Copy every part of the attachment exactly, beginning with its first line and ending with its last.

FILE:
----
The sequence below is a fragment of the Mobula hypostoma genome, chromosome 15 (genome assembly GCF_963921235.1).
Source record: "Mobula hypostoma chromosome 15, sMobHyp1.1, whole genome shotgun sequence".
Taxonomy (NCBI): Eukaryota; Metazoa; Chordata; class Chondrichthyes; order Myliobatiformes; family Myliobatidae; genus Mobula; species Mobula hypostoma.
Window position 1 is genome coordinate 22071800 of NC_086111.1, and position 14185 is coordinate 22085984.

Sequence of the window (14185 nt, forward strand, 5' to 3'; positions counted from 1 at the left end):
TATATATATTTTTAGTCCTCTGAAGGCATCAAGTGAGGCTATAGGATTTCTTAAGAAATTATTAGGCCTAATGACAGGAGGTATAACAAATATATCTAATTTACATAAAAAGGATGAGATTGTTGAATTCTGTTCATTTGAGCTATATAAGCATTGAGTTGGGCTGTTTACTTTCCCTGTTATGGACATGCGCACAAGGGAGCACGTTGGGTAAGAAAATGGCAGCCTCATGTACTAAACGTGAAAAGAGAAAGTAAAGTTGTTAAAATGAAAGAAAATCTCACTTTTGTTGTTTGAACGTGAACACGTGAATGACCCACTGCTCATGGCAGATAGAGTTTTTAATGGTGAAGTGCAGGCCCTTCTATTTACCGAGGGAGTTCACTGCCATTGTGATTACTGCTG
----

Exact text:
The sequence below is a fragment of the Mobula hypostoma genome, chromosome 15 (genome assembly GCF_963921235.1).
Source record: "Mobula hypostoma chromosome 15, sMobHyp1.1, whole genome shotgun sequence".
Taxonomy (NCBI): Eukaryota; Metazoa; Chordata; class Chondrichthyes; order Myliobatiformes; family Myliobatidae; genus Mobula; species Mobula hypostoma.
Window position 1 is genome coordinate 22071800 of NC_086111.1, and position 14185 is coordinate 22085984.

Sequence of the window (14185 nt, forward strand, 5' to 3'; positions counted from 1 at the left end):
TATATATATTTTTAGTCCTCTGAAGGCATCAAGTGAGGCTATAGGATTTCTTAAGAAATTATTAGGCCTAATGACAGGAGGTATAACAAATATATCTAATTTACATAAAAAGGATGAGATTGTTGAATTCTGTTCATTTGAGCTATATAAGCATTGAGTTGGGCTGTTTACTTTCCCTGTTATGGACATGCGCACAAGGGAGCACGTTGGGTAAGAAAATGGCAGCCTCATGTACTAAACGTGAAAAGAGAAAGTAAAGTTGTTAAAATGAAAGAAAATCTCACTTTTGTTGTTTGAACGTGAACACGTGAATGACCCACTGCTCATGGCAGATAGAGTTTTTAATGGTGAAGTGCAGGCCCTTCTATTTACCGAGGGAGTTCACTGCCATTGTGATTACTGCTG